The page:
Afghanistan More Deadly for Women and Children, U.N. Says

As more women have joined the work force in Afghanistan, they have become more vulnerable to insurgents targeting government workers during rush hours in crowded parts of the capital, the U.N. report said. Another reason for the increase in women killed or injured in attacks has been the growing intensity of urban assaults.

A huge truck bomb detonated at a crowded traffic circle in Kabul in May was one of the deadliest strikes in the long Afghan war, and a reminder of how the battlefield has extended to the capital. That attack killed around 80 people, and though many of the people killed and injured were commuters on the streets, many other casualties were in office buildings close to the blast site. (Three women were killed in the bombing and another 52 injured.)

Children were again killed in large numbers.

They made up more than a quarter of the total casualties, and child deaths were up 9 percent compared with the same period last year.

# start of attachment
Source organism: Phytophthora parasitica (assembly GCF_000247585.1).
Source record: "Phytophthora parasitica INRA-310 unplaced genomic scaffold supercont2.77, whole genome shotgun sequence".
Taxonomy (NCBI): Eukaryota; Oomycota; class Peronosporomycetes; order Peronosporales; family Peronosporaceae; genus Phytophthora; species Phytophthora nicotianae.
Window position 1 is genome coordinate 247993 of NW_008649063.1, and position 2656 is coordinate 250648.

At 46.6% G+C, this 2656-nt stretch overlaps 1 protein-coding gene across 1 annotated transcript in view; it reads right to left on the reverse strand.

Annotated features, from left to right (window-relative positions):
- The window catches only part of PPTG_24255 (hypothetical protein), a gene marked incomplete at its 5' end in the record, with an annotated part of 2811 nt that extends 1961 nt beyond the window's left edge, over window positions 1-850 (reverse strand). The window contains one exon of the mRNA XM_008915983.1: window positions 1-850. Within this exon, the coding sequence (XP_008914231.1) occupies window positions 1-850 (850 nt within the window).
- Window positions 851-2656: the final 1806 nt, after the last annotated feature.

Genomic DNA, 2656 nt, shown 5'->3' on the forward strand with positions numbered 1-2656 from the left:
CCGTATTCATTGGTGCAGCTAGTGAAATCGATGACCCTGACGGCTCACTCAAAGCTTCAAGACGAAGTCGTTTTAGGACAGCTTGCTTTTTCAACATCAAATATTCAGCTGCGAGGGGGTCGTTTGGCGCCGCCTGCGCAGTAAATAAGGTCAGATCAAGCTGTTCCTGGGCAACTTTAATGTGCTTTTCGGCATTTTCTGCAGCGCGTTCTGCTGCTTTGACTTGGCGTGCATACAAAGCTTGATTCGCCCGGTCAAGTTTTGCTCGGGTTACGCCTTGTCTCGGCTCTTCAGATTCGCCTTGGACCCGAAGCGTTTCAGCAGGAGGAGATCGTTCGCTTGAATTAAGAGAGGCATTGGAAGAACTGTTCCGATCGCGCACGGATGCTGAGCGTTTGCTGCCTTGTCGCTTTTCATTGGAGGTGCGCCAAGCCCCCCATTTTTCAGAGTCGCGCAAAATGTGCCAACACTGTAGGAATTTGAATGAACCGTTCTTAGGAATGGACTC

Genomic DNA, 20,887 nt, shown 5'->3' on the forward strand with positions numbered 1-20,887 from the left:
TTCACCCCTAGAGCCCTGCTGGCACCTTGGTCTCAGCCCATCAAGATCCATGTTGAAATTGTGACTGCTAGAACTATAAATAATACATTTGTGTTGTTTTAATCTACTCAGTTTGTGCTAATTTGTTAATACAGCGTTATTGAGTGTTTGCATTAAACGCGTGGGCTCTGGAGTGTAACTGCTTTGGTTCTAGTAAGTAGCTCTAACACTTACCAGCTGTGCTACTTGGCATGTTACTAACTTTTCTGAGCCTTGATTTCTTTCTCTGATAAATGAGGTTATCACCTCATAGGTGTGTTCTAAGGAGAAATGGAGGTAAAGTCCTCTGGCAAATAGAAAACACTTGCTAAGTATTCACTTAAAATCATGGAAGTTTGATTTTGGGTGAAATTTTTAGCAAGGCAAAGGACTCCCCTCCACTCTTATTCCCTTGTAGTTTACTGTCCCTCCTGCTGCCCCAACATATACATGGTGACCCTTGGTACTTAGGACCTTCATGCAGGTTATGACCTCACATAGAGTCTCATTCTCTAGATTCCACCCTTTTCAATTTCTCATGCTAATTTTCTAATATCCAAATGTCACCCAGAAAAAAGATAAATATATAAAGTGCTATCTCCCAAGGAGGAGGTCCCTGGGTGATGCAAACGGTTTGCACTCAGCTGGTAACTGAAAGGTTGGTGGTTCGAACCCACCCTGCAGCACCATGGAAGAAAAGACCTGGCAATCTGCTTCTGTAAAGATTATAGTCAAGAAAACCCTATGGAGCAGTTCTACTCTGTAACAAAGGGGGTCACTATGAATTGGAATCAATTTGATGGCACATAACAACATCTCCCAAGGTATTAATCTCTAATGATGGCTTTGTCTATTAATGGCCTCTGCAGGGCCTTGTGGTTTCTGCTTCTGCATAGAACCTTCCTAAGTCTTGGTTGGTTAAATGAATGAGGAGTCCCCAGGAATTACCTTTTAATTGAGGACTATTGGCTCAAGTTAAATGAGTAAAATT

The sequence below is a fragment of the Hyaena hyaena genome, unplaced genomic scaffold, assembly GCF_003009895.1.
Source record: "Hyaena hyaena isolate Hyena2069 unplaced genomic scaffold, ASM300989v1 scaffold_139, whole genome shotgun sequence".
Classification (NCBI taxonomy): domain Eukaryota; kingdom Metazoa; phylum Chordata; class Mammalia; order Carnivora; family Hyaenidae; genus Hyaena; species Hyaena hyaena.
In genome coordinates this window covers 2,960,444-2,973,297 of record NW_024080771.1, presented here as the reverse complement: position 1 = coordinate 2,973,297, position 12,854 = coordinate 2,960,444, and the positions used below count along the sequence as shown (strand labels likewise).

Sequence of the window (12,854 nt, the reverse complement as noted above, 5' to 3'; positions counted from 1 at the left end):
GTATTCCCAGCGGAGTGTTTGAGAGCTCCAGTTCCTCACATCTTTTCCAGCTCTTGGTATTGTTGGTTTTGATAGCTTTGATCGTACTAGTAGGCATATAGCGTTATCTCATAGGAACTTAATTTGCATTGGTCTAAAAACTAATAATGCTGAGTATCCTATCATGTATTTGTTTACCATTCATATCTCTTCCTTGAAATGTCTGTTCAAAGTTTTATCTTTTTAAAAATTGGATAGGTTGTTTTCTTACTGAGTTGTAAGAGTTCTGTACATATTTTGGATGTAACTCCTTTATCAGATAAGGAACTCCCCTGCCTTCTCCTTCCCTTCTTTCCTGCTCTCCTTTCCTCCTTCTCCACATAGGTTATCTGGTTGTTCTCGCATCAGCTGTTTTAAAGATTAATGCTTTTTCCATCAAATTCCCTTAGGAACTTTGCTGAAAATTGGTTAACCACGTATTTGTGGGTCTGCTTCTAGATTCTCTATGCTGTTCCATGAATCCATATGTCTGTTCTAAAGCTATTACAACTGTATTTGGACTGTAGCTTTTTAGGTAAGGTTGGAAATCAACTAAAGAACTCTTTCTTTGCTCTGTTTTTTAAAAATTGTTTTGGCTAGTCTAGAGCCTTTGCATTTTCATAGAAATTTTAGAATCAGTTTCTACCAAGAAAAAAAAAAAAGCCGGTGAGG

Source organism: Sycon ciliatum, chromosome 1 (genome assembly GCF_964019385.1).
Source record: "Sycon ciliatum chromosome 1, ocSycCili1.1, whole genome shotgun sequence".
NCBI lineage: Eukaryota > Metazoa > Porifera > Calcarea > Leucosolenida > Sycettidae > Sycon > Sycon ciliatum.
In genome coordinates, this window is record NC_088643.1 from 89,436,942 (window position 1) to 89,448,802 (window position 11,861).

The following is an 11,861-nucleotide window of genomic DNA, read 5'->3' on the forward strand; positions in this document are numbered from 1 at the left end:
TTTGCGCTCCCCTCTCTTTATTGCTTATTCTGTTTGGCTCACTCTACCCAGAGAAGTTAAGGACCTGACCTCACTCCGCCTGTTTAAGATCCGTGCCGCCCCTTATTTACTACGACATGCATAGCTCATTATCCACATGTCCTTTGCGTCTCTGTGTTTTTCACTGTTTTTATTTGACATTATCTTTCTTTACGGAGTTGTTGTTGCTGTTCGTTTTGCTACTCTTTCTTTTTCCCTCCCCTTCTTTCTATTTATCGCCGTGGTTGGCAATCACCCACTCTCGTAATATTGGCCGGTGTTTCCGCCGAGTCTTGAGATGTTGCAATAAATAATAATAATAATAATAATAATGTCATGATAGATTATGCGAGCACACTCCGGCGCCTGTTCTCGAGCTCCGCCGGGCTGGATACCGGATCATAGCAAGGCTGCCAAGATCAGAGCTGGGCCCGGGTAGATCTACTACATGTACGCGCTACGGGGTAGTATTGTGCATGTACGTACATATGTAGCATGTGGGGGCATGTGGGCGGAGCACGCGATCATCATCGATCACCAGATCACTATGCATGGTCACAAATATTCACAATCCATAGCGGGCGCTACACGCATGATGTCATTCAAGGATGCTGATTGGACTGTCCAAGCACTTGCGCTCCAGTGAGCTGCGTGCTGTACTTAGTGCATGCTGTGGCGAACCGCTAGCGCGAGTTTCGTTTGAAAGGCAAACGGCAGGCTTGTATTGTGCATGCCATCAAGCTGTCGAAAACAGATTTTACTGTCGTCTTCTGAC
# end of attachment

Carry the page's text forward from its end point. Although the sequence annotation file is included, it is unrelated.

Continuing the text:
“These civilian attacks need to stop,” said David Skinner, the country director for the nongovernmental organization Save the Children. “Not only do they injure and kill innocent people in the most horrific way, but they cause untold distress and trauma, especially for children, often leading to serious psychosocial issues and impacting their longer-term development.”

The report blamed antigovernment forces for 67 percent of the civilian casualties, holding the Taliban responsible for 43 percent, the Islamic State for 5 percent and unidentified groups for 19 percent. But Afghans also suffer at the hands of government and allied forces, sometimes as they come across their unexploded ordnance.

The use of homemade bombs has increased.

The report commended government forces for reducing civilian casualties from ground engagements, including indiscriminate firing of mortars and other heavy weapons in civilian areas. In the meantime, it said, casualties caused by the insurgents’ use of homemade bombs had only increased. Roughly 40 percent of all civilian casualties — 596 deaths and 1,483 injuries — resulted from the insurgents’ use of such explosives, including suicide bombs, the report said.


Faiz Muhammad, 60, with his 14-year-old son, Qudratullah, at a hospital in Kandahar, Afghanistan. Mr. Muhammad said the boy was wounded in an American military raid that killed eight members of his family.

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